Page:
We have all sat through many presentations in our professional lives. Unfortunately far too many of them are, shall we say, “less-than-awesome”. Unfortunately, we see some of the causes for failures over and over. In other words the wrong things get repeated by those who aren’t thinking, or don’t know any better.
With that in mind, here are some things you have likely heard in many presentations, that aren’t worth repeating – and why. So without any further setup, here are eight things not to say in your next (or any) presentation.
“You probably can’t read this but . . .” Ok, if we can’t read it, why are you showing it to us? Here is usually why – because you didn’t take time to create a slide or image that we could read. Unfortunately this phrase is often followed by the presenter turning toward the screen and fumbling to make their points for the too full, too busy and ineffective slide. If you don’t think we will be able to see it, fix it!
“As you can clearly see. . .” Usually when people say this, we can’t “clearly see”. You have provided a chart or graph to make a valuable point, and you are intimately aware of the point, and how the slide shows it. We on the other hand are seeing the slide for the first time. Help us “clearly see” by explaining your art work so we can be moved by the point you want to make.
“I didn’t really have time to prepare but . . .” If you tell me that, you have just informed me this is going to be painful, and my time isn’t important to you – and neither of these things set you up to succeed. Maybe you aren’t as well prepared as you should be, and if that is true, do your best, don’t tell us, and remember the pain so that next time you will be prepared.
“Wow – I know I am out of time – but let me go through these last 15 slides quickly.” Really? How much of the rest of this are we going to retain or care about? (and we don’t believe it will be quick either.) The time to realize you are behind isn’t when someone is waving their arms at you or making slashing motions across their throat to get your attention. Again, preparation will solve this in most cases. Knowing how long it takes you will help you adjust on the fly. Questions or conversations might lead you towards running long – and remember it isn’t about your slides, it is about your message. Do everything you can to make sure your key points are made, regardless of how many slides might be left.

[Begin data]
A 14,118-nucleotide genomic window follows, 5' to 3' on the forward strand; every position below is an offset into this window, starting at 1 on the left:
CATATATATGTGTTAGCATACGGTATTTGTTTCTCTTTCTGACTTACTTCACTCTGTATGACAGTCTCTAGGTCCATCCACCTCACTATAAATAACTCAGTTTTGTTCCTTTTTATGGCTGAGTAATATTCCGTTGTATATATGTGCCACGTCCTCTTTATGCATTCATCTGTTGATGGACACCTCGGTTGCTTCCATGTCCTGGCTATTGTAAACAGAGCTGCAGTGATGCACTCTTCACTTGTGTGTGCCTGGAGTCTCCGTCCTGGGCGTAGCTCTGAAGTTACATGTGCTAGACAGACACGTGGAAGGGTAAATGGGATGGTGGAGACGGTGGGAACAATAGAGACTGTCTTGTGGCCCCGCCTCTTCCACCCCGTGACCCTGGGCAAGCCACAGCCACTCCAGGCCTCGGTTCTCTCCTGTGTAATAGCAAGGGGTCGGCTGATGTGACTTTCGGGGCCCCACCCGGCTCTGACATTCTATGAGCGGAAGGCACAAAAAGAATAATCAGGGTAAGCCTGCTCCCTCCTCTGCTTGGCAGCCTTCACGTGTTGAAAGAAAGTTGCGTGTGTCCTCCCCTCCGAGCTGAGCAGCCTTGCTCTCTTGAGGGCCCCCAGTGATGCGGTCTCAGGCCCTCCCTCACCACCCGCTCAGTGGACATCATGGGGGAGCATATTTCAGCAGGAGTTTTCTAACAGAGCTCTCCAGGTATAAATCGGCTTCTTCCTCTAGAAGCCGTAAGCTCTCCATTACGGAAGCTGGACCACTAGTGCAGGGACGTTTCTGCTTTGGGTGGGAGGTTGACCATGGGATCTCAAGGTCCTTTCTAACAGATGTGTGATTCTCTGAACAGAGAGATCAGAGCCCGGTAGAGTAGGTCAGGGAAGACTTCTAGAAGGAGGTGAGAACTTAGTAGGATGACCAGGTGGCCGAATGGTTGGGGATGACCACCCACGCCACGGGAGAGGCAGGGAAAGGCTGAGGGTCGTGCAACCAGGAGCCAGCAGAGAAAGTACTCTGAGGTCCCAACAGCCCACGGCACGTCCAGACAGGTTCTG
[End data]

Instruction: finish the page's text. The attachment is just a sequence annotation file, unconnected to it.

“I have a lot of information to cover, so let me get started.” This statement is the kiss of death to your audience. When we hear this as your audience, we are already expecting to be bored, and we know you have your focus in the wrong place. Look up the word “cover” in a thesaurus and you will find synonyms like bury, obscure and hide. When people open with “I have lots to cover”, you can be sure that the information won’t be clear. The next time you feel like you have too much to cover, get out your scalpel. Decide what the audience most needs to be successful and cut everything else out.
“I’m sorry for the technical difficulties.” Yeah, so are we. And usually, though not always, they could have been avoided if you would have done your homework and checked out your equipment before the meeting/presentation started. Why didn’t you? When it truly is unavoidable, rather than getting flustered, immediately focus on your group and how you can get going – even if it is without your technology (and if possible have someone else fix it while you get started).
“Does anyone have a laser pointer?” (or “I’m not sure how this clicker works”). Did you feel your eyes roll when you read those words? Listen – we are in your audience ready to listen to you. The least you can do is be prepared enough to have your pointer or have tried out the clicker ahead of time, right?
“Any questions?” There is nothing truly wrong with this question, except when it is always asked – which is after you are already finished (and everyone knows it). While there is much I could say about this (and will in another post soon), the short answer is – when you ask for questions at the end, you either don’t get any, or the ones you get aren’t focused on the most important points in your talk. You want to close strong, making your most important points in your most persuasive way. That will never happen during a random Q&A. The bottom line is ask for questions early and often, but not as the last thing you do.
Maybe you are thinking some of these are little things, and perhaps they are. But it is the little things that communicate much about us; and if we want our message received by others, we want every possible thing in our favor.
I have tried to make this light, and even a bit humorous. Remember that it is only humorous to you because you have seen all of these things before and you know they don’t help you communicate successfully.
While there may be a place for lightness and humor in your presentations, saying things like these aren’t funny for real and if you want to make a successful presentation, you will do the things necessary that make these statements unnecessary.